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    Since Auckland’s [second] amalgamation in 2010, the council has normalised bad financial behaviour, former Auckland mayor and Citizens and Ratepayers leader Christine Fletcher told the New Zealand Herald earlier this month.

    This resulted in reckless council spending  and the sale of assets – on what could be called “quite unsatisfactory terms” –  while increasing rates well above the rate of inflation, said the long-time Auckland councillor.

    Her constituents knew the council was abusing its citizens; treating them like a public  ATM and assuming ratepayers could always be forced to cough up rates increases, she said. “This inevitably harms ratepayers’ ability to pay for essentials – food, power, gas, petrol, water rates, education and family related costs.

    “Auckland Council in its current state is not financially sustainable. Unless commissioners are to be appointed, things must change.”

    As ratepayers, we are now half way through the submission period (in council-speak:  “Auckland Have Your Say”) on mayor Wayne Brown’s proposal to establish ‘The Auckland Future Fund’ which includes massive and controversial asset sales and almost no public spending on ratepayer priorities for the next 10 years.

    It would include granting a long term lease to run the city’s port and a sell down of the rest of its airport shares to create the new and  nebulous “regional wealth fund” to be the ambulance at the bottom of the cliff for future natural disasters.

    Waiheke islanders will remember that the first half of the controversial airport shares sale (including Waiheke’s legacy nest-egg) disappeared pretty much without trace late last year and now this hag-ridden council is proposing to liquidate the rest to feed its monstrous head count and sclerotic, risk-averse culture.

    No wonder that Councillor Mike Lee, Waiheke’s representative at the current council’s high table, doesn’t rate very highly the chances that the mayor’s safeguards for the proposed Auckland Future Fund would escape the fate of the $400 million in international stocks, bonds and cash looted in 2018 from the ARC after the 2010 amalgamation.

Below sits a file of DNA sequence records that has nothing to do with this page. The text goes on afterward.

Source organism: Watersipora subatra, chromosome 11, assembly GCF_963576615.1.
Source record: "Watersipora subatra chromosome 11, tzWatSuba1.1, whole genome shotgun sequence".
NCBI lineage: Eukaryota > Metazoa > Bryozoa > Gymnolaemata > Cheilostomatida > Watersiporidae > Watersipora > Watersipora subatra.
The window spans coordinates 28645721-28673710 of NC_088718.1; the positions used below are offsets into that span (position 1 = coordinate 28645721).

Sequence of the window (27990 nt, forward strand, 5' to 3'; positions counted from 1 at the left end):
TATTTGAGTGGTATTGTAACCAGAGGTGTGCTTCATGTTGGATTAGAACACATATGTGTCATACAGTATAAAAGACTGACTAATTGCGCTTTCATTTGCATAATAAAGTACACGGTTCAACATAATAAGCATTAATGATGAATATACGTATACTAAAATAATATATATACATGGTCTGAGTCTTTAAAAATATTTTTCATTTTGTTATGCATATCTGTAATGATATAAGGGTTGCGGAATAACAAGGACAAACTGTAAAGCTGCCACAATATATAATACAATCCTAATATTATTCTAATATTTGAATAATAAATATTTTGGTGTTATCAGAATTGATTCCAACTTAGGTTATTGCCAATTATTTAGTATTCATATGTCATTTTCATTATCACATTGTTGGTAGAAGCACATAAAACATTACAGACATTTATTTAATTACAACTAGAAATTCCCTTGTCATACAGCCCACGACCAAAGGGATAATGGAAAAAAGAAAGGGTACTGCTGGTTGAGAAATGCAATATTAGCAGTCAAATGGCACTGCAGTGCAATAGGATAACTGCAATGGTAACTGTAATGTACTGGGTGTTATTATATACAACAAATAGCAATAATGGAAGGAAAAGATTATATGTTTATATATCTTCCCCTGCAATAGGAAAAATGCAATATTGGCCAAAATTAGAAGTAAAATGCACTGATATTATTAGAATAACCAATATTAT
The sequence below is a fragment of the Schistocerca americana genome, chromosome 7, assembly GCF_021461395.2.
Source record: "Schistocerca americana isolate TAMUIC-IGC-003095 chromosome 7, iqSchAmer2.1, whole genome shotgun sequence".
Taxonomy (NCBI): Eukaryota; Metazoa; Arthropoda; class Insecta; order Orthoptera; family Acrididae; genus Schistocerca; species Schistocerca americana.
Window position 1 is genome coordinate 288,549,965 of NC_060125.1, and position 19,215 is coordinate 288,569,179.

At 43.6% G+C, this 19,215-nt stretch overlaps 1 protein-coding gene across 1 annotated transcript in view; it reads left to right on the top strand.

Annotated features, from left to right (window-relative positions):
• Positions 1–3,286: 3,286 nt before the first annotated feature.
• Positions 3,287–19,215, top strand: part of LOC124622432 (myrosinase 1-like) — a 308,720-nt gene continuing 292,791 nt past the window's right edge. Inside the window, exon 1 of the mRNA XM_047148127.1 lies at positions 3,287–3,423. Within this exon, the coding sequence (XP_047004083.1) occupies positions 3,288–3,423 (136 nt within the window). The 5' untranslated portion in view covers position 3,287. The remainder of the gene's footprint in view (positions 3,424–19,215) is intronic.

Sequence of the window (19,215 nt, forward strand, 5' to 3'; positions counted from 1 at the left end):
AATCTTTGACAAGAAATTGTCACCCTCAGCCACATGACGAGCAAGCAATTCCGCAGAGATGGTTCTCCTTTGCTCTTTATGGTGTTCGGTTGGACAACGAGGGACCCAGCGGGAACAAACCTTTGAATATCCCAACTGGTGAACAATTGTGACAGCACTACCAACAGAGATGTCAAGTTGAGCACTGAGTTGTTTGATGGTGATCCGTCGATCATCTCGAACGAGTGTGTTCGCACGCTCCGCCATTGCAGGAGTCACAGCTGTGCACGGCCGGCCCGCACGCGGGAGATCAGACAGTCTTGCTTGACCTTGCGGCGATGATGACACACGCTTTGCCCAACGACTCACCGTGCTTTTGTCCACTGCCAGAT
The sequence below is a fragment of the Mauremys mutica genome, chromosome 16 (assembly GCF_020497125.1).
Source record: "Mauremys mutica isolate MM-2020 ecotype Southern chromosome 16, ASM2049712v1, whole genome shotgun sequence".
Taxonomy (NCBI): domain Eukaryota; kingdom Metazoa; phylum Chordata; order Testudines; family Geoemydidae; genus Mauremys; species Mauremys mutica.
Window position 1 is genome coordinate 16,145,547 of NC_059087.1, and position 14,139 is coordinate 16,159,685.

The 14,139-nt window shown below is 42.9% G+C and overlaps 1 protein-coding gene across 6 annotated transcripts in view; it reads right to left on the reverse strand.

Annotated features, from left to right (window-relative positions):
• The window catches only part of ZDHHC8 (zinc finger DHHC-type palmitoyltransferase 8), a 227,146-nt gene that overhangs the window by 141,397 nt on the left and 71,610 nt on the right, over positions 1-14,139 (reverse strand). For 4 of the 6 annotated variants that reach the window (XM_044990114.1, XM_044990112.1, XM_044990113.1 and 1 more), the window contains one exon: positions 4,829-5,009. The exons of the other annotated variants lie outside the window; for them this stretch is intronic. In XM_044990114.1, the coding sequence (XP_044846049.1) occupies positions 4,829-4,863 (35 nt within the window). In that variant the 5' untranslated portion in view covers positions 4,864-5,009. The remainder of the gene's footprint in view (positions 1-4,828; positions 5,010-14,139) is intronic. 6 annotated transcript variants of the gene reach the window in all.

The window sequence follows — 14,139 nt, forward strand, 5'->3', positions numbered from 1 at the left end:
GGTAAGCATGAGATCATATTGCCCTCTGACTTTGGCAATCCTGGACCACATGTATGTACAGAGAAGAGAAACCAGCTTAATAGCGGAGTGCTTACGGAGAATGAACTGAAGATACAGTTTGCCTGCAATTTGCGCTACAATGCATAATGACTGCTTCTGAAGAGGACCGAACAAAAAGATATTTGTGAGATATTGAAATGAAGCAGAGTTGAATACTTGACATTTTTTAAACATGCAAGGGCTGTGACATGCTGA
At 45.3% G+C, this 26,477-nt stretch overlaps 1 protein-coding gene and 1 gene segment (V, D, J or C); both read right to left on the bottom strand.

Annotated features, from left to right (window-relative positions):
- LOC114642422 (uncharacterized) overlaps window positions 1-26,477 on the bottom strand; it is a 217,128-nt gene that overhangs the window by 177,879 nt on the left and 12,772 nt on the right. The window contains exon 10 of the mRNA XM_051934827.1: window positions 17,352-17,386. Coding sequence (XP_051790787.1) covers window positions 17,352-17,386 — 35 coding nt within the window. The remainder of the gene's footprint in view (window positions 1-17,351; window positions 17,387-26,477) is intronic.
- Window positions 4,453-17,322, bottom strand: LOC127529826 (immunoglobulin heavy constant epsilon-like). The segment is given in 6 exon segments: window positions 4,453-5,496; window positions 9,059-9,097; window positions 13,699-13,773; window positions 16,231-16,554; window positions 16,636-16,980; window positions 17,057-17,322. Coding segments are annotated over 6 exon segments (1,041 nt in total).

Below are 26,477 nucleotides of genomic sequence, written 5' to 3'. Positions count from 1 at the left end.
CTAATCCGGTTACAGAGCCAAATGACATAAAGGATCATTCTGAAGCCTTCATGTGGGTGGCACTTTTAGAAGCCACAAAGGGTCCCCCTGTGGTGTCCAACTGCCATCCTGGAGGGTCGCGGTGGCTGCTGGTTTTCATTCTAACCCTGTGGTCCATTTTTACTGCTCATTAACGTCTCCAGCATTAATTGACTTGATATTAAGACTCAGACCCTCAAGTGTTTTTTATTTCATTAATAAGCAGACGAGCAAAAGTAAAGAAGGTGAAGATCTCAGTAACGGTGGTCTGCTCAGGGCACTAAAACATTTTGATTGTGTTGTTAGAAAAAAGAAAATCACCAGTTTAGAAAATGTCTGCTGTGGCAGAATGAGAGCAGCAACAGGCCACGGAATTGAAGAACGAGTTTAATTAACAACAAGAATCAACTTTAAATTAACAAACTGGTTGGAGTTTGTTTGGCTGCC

Initially under good management, it made a return of 18 percent per annum but in 2018, Auckland Council finance managers, with the acquiescence of the then mayor and majority of the councillors (including Christine Fletcher), grabbed it and – within months – had flogged off the stocks and bonds and spent the lot.

    That portfolio was also meant to be managed professionally, says Lee, who, as ARC chairman in 2005, was also largely responsible for buying back the privatised 25 percent of the port company and has also been credited, more than any other local politician in recent times, with spearheading the renaissance of rail in the region.

    Lee warns that council is already watering down public consultation obligations under the Local Government Statutory Act for citizen input for this new and unprecedented scale of asset sales. Although a legal ‘special consultative procedure’ relating to strategic assets, the plan will not include the traditional right for citizens to present in a formal hearing.

    Instead, there  will be hearings for selected “regional stakeholders”, he said.

    These incongruous, barefaced tales told by invisible idiots, full of sound and finger wagging, signifying nothing, are taking what can only be described as a deliberate toll on Aucklanders.

    I was in town on a grey Saturday morning recently and Aotea Square was a seethe of  runners, heads in cellphones, bleak expressions, eye contact almost non-existent.

    It’s the only part of Queen Street that isn’t a later-day Gotham or littered with cones but I was shocked that no one was smiling, talking or even animated. Lots of lycra; no conversation. By time I was at the Te Wero Bridge along the waterfront, I had given up even trying to catch eyes or smiles.

    Past the events centre, it was another scene.

    Intricately moored stern to a generous network of pontoons, under a cloud of masts, flags and  gleaming sweeps of varnish, the Classic Yacht Association’s inaugural wooden boat festival was free to all. Crews and skippers were infinitely hospitable. Smiles were a mile wide everywhere.

    The Wynyard Wharf bars and cafés were no longer the only bright spot in an expanse of sullen water and a few rusty trawlers. Instead, they found their natural vibe, dwarfed by the extraordinary fleet of restored kauri classic racing yachts, the vivid legacy of a younger Auckland blessed with the world’s finest boatbuilding timber and hundreds of different but often unique fleets of wooden cruising and racing yachts and launches going back into the 19th century.

    Aucklanders have barely seen them in such numbers or up so close  in decades.

    We are tribal beings with all the need for festivals and shared endeavours and craftsmanship and we have let our shared  history be clawed away in service to grim, unsought ‘economic powerhouse’ politics. The  City of Sails brand was once of inestimable value for Auckland and the inaugural wooden boat festival just may have given the city a brief glimpse of how a well run city for the people looks.• Liz Waters

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